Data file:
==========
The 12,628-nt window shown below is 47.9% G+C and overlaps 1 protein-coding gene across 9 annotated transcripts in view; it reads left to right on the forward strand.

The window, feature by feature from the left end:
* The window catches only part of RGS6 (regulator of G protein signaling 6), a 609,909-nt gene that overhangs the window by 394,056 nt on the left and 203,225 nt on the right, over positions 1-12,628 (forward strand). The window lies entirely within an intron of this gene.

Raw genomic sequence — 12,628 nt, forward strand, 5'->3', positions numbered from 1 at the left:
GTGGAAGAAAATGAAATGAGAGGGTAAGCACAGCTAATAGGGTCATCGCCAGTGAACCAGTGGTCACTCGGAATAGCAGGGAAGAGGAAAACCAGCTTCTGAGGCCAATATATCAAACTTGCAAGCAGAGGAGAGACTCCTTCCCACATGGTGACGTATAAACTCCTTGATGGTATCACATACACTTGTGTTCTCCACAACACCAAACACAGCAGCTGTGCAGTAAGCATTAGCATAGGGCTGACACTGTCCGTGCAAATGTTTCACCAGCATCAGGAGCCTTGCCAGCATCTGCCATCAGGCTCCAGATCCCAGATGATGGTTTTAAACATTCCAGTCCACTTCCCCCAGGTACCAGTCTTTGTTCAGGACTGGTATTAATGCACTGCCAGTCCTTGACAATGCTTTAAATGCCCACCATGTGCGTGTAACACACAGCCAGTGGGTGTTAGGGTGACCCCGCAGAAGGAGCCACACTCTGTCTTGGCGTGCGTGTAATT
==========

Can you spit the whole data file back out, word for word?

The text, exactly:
The 12,628-nt window shown below is 47.9% G+C and overlaps 1 protein-coding gene across 9 annotated transcripts in view; it reads left to right on the forward strand.

The window, feature by feature from the left end:
* The window catches only part of RGS6 (regulator of G protein signaling 6), a 609,909-nt gene that overhangs the window by 394,056 nt on the left and 203,225 nt on the right, over positions 1-12,628 (forward strand). The window lies entirely within an intron of this gene.

Raw genomic sequence — 12,628 nt, forward strand, 5'->3', positions numbered from 1 at the left:
GTGGAAGAAAATGAAATGAGAGGGTAAGCACAGCTAATAGGGTCATCGCCAGTGAACCAGTGGTCACTCGGAATAGCAGGGAAGAGGAAAACCAGCTTCTGAGGCCAATATATCAAACTTGCAAGCAGAGGAGAGACTCCTTCCCACATGGTGACGTATAAACTCCTTGATGGTATCACATACACTTGTGTTCTCCACAACACCAAACACAGCAGCTGTGCAGTAAGCATTAGCATAGGGCTGACACTGTCCGTGCAAATGTTTCACCAGCATCAGGAGCCTTGCCAGCATCTGCCATCAGGCTCCAGATCCCAGATGATGGTTTTAAACATTCCAGTCCACTTCCCCCAGGTACCAGTCTTTGTTCAGGACTGGTATTAATGCACTGCCAGTCCTTGACAATGCTTTAAATGCCCACCATGTGCGTGTAACACACAGCCAGTGGGTGTTAGGGTGACCCCGCAGAAGGAGCCACACTCTGTCTTGGCGTGCGTGTAATT